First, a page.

Jul 4th 2016 by pennstatephil • 22 Questions • 255 Points
My short bio: I was a space nerd growing up, and my 2nd assignment out of undergraduate was a dream come true: working on the fault protection systems for the Juno and GRAIL spacecraft (which were being developed simultaneously). I also worked on testing the software for the missions once development was complete.
Today, almost 5 years after I watched in awe of my work roaring away from a launch pad in Florida, Juno has finally arrived at Jupiter and is ready to begin its mission! Watch JOI (Jupiter Orbit Insertion) coverage on NASA TV.
If I can't answer your question (especially if it's about the science-y stuff), JPL has a great press kit containing lots of detailed information about the mission and the science it'll be doing. A couple flight engineers also did an AMA a few days ago, and your question may have been asked and answered there.
My Proof: http://imgur.com/a/ilZ9D - note some of the proof is GRAIL related.
- 8:42 Eastern - gonna take a break for dinner and enjoy some of the holiday with friends, but I'll be back later to answer more questions. I'm having a great time, and thank you all for the questions and being excited about space!
- 10:20 Eastern - I'm back-- less than an hour to go to JOI! IT'S HAPPENING!
- 11:55 Eastern - BURN COMPLETE! WE DID IT! I am extremely happy/relieved. I'm going to have an adult beverage or three to celebrate. Thanks for participating, everyone. I'm happy to keep answering questions, but I'm gonna call it a night for the AMA.
What software and coding languages do you primarily work with? I'm attending college to become a software engineer right now and would love to work for NASA or spacex one day
Great question! We developed the flight software in C++, and the drivers in C. The flight software was well established and flown on multiple missions before Juno/GRAIL, so it was more customizing the existing system for our mission. If you're looking to work on embedded systems, C++ is a great place to start. I also have done a lot of work in Java since. I sincerely believe that as long as you learn good fundamentals, you can learn any syntax.
Hi! I'm currently finishing my degrees in Comp Sci and Mathematics and I was wondering: how much domain knowledge do you need to get into an industry? If I wanted to work for nasa or spacex, would I need any sort of degree in physics?
Nope. Code is code. You learn the business as you're in the industry. If you're passionate about it, all the better, but you certainly don't need a degree in astrophysics to work on a spacecraft.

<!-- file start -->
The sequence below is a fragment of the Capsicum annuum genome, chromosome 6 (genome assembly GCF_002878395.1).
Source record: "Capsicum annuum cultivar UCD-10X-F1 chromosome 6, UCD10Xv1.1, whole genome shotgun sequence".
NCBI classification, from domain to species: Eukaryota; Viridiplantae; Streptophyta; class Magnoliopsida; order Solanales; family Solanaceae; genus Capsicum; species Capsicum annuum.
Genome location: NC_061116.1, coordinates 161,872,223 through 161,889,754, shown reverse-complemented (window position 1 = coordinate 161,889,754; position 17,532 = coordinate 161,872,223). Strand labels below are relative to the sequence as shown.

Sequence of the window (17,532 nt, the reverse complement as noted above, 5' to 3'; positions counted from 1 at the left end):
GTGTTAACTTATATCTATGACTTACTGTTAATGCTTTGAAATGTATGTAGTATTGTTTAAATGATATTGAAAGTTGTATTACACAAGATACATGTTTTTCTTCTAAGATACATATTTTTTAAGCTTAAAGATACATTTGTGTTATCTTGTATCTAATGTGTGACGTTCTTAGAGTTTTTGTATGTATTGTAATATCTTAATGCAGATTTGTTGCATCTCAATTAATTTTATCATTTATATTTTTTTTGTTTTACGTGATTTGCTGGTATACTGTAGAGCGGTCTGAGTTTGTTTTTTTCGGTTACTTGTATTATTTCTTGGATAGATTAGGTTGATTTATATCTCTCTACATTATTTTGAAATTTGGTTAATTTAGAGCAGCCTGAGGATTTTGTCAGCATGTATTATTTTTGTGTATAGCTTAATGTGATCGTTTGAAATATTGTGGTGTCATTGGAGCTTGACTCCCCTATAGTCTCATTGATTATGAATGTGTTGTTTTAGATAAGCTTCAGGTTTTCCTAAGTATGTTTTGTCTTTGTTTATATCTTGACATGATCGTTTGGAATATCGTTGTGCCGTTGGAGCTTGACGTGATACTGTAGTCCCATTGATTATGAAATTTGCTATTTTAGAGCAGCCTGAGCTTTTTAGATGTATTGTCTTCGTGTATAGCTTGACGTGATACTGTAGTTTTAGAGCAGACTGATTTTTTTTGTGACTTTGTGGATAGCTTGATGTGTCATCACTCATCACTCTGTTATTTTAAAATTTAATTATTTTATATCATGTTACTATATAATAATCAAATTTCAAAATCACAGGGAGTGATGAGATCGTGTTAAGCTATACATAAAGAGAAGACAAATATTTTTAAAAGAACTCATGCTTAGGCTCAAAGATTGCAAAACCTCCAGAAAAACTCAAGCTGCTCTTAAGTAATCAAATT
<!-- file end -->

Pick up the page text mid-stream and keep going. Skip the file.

I'm at psu as well (Mech Eng '17). I will be interning at nasa's JSC this fall. Could you go into the pros/cons of working for NASA vs. one of their contractors?
Thanks for doing this AMA. Good luck tonight.
Unfortunately, I can't, really. I've only ever worked as a government contractor, so I'm not really sure what the differences are. I think probably the main advantage is you're less constrained by all the lovely government workplace regulations that are in place.
Enjoy the internship, and I'm always happy to help out fellow PSUers-- PM me if I can help!
Thanks for doing this AMA! I have a question about bugs.
I'm a web developer, and I create bugs all the time. My code isn't bad, but I work fast and refactor later, etc etc.
Is there a concept of "tech debt" in your line of work? How extensive is the testing? Do things just take a really, really long time to build?
Now, things may have changed in the past 5 years, but when I was there it was very much waterfall. Requirements->Design->Code->Test. Every requirement had to have a test verifying it. We would also discover more bugs in integration, and fix those. It was very VERY well documented. And yes, things generally just take a really long time to build :)
SWE here as well (I don't work on space stuff though). This is awesome. Can you say more about what the testing frameworks were like? I'd imagine unit/integration testing is really insanely important to you guys.
What is the flight software stack like? What platform are the drivers written for? How do you do software updates above the cloud?
How do you deal with communication delay to the spacecraft? Do you have to keep a tmux session open like we do here on earth when our wifi gets shitty?
Okay, that last one was a joke. Mostly.
Every piece of code was unit tested, then we integration tested the spacecraft in many different scenarios. Every requirement is verified by a test.
The FSW has many subsystems (thermal, communications, fault protection, etc), and they all work in congress together. Software updates are sent as patches, which are loaded, checked for validity, applied, and then the spacecraft restarts.
The spacecraft is very autonomous, so we tend to be pretty "hands off" when trying to drive the spacecraft. We send very broad commands, and the spacecraft knows how to do the rest :)